Cain's Immigration Plan is Not Enough

Written by Zac Morgan on Wednesday October 19, 2011

Last night’s free-wheeling, barely moderated debate was a joy to watch. We learned that Michele Bachmann thinks Libya is not in Africa. We learned that Herman Cain might have another set of numbers besides 9-9-9: 171-for-1...the number of Gitmo detainees that he might be willing to swap for a single U.S. soldier held abroad by violent Islamists.

And we learned, yet again, that Mitt Romney is the most likely candidate to clean the President’s clock in next autumn’s debates. Lost in all the excitement, it was easy to miss a critical distinction between Mitt Romney and Rick Perry on one hand, and Herman Cain on another. The debate made clear that Mitt Romney and Rick Perry have a better grasp of the problems with illegal immigration.

Perry and Romney both touted employer sanctions. Meanwhile, Herman Cain has proposed a (possibly electric) fence, enforcing the laws on the books, promoting legal immigration and abdicating the Federal government’s constitutional responsibility to set immigration policy to the states. That’s not enough.

Before 1986 there was no law on the books which made illegal to hire an illegal alien, and unsurprisingly, many employers took advantage of this tacit “go ahead and hire” policy. After the 1986 Simpson-Mazzoli-Reagan amnesty, we had the law on the books, but the fines were mere pittances and largely went unenforced.

Ten years later, Congress passed a new overhaul of the immigration laws. The new law emerged out of a virulent debate where Republicans had taken a hard line on denying public benefits for illegal aliens and been very successful. (See: Wilson, Pete; political resurrection of). As a result, in the run up to the 1996 election, Senator Bob Dole suggested that unauthorized alien children should be denied any and all public education. In this decidedly pre-compassionate conservatism environment, Congress imposed stiff penalties on illegals caught inside the United States and built a triple-fence on part of the border near San Diego. (Clinton, triangulating and appealing to the polls as ever, signed the law in September 1996, won California by 13 points, and came within 5 points in Texas.)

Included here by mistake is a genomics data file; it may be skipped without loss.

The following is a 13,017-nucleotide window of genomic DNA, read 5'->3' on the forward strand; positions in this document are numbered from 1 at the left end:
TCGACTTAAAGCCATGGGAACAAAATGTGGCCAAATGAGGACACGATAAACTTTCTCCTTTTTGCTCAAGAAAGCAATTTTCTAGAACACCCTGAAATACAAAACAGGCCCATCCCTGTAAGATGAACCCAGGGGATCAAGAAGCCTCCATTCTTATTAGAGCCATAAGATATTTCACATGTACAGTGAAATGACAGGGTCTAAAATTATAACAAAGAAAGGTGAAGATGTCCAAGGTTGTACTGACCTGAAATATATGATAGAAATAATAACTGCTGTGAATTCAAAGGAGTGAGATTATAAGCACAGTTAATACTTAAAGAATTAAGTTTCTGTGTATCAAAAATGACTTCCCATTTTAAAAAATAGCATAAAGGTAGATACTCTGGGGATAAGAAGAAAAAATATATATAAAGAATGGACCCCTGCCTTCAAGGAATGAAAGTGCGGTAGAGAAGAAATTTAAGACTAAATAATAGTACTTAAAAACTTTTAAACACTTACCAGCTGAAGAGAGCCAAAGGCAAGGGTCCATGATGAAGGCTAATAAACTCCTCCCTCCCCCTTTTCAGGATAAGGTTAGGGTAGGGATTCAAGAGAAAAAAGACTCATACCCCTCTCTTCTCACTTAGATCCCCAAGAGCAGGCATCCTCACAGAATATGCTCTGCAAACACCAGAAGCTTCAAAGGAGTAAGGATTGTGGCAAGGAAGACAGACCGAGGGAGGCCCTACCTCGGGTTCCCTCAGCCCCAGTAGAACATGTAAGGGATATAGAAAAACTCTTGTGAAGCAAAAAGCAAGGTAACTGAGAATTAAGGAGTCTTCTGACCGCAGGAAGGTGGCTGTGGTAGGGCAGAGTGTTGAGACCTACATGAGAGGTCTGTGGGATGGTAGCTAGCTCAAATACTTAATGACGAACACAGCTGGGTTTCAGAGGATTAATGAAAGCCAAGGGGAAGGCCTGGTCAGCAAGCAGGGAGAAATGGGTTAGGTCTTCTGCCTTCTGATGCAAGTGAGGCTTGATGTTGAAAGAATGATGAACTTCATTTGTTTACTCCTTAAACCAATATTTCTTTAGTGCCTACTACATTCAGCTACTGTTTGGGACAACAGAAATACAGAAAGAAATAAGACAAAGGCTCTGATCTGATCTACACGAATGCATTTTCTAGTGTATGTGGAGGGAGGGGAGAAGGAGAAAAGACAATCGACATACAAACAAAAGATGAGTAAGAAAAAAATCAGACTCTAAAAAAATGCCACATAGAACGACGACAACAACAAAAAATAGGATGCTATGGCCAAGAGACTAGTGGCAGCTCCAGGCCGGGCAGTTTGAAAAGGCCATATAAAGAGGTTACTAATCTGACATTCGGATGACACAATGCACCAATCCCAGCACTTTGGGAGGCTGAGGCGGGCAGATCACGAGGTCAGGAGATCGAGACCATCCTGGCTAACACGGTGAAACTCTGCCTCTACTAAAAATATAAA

Unfortunately, the new law but did not focus on the employers who provide jobs for low wages, underbid legal labor, and create a vast market for illegal labor. In fact, by imposing strong penalties on the illegal workers themselves (aliens caught illegally in the United States were barred from re-entry for three or ten years, depending on how long they had been in the country without authorization), the 1996 law created some perverse incentives. As Princeton University Professor Douglas Massey has noted, the law “created an incentive for people who are here unlawfully to remain here unlawfully rather than to be able to go home and apply for immigrant visas.” And the border fence diverted foot traffic through an even more inhospitable path across the border, ultimately causing the deaths of thousands of migrants.

Meanwhile, without serious employer sanctions, the unauthorized population skyrocketed in the 2000s, peaking at 12 million in 2007.

Whether you favor earned legalization or attrition-through-enforcement as a solution to our illegal immigration crisis (I support the former, which is less likely to further destabilize the failing state of Mexico, where most illegal immigrants come from, by forcing hordes of newly minted unemployed and presumably dissatisfied citizens home), the country must slap serious sanctions on employers who violate the law.

The federal government must impose a serious penalty, essentially a big tax, on hiring unauthorized aliens (again, preferably concurrently with passage of some form of earned legalization). David Frum has proposed a fine big enough to deter businesses from acting out: $25,000 per illegal alien hired per day worked. Congress should pass just such a penalty, and give ICE the funds to enforce it. After that, a couple of eight-figure fine busts will do more to deter illegal immigration than any “danged fence” ever will.

That’s not to say that the problem will be solved overnight (we probably need a national ID card, for one thing), but it’s good enough for now. Hopefully, Governors Perry and Romney will convince Mr. Cain that business needs to pay their fair share for illegal immigration.